Interesting question! I'd say the most fundamental principles are simpler. Avoiding evil, do good, purify the mind. And I'd reduce that to avoiding harming others, to begin with, i.e harmlessness. It seems from evidence in the suttas that the Buddha didn't teach the deep topics such as causality or even the four noble truths until he knew that the listener's mind was ready to receive them.
I think there is an MN sutta that lists 60(?) pairs of attributes that one should develop or abandon, and it starts with harmlessness. "Others will be harmful, we here will be harmless" or something like that. In his talk on that sutta, Bhikkhu Bodhi said that harmlessness is considered to be the fundamental starting point, if I recall correctly.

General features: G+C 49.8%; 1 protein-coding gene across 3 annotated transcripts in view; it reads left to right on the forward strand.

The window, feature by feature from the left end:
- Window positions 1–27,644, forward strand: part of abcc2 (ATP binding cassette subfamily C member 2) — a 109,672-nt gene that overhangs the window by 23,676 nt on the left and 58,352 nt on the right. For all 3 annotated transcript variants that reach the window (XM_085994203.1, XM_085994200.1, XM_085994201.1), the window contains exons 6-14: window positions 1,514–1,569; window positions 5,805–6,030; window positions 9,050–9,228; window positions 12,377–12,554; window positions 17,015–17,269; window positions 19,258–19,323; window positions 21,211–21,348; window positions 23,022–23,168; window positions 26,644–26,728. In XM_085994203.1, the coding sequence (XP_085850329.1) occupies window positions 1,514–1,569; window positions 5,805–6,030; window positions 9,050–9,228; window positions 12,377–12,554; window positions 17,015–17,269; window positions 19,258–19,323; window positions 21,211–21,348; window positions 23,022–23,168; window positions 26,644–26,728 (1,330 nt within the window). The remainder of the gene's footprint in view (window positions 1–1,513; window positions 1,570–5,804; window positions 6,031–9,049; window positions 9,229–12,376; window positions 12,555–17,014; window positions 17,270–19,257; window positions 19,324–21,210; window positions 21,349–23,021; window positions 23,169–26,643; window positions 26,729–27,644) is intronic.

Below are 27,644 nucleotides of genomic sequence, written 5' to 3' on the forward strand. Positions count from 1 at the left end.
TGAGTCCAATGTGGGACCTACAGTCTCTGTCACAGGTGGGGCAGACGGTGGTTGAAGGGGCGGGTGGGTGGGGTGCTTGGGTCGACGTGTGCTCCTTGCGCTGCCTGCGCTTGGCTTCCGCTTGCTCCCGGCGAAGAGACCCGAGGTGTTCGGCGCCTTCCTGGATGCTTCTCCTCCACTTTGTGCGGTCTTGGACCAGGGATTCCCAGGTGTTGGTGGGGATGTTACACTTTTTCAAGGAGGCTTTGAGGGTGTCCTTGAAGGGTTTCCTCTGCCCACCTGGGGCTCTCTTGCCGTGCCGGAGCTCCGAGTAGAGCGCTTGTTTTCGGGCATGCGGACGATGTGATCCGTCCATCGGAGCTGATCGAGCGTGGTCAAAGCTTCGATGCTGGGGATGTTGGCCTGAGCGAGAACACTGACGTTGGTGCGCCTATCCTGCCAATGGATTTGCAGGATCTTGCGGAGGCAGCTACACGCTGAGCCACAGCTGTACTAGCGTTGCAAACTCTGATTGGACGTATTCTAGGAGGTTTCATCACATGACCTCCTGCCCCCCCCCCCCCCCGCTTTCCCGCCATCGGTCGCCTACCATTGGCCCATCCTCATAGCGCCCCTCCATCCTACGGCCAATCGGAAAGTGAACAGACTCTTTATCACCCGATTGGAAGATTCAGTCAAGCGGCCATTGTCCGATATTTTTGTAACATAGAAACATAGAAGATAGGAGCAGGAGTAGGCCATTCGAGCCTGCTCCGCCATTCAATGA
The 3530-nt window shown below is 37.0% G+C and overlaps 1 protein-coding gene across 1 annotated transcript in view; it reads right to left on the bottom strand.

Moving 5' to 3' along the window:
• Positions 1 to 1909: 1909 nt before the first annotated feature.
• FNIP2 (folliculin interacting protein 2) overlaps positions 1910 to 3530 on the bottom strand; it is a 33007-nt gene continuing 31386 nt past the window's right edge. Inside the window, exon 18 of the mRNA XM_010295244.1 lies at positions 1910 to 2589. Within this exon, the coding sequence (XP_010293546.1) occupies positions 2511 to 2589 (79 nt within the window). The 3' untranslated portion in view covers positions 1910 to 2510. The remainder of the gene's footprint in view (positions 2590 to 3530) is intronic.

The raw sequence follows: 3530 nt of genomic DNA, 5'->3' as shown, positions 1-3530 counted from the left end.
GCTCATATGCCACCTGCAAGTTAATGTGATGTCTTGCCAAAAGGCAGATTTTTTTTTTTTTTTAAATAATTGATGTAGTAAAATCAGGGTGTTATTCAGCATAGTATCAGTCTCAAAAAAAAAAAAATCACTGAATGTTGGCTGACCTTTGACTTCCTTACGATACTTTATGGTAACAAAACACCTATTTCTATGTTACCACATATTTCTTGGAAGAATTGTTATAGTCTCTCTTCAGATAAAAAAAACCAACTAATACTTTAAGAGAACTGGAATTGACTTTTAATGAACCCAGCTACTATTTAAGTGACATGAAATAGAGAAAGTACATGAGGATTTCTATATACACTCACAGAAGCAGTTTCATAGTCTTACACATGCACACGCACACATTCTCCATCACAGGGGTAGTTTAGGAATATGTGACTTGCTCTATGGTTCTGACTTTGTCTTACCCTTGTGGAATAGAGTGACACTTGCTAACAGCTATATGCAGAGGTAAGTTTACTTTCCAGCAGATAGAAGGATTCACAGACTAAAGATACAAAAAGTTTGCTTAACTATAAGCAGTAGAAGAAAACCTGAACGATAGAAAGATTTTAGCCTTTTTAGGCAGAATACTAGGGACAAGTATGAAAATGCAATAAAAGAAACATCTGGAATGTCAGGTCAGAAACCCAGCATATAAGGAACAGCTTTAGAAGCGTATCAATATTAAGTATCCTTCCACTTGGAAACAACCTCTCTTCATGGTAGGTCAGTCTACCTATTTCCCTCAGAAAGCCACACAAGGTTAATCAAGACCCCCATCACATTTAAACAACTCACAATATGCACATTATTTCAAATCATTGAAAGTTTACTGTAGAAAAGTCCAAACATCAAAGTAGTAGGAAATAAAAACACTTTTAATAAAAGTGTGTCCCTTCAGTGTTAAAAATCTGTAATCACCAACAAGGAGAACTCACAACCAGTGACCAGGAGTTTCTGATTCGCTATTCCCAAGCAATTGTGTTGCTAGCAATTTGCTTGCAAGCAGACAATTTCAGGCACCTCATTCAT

p.s sorry for the paraphrasing on the sutta, best I can do at the moment. If anyone thinks I've misrepresented the Buddha's teaching, please clarify.
Kammalakkhano , bhikkhave, bālo, kammalakkhano pandito, apadānasobhanī paññāti
(The fool is characterized by his/her actions/the wise one is characterized by his/her actions/Wisdom shines forth in behaviour.)
(AN 3.2 Lakkhana Sutta)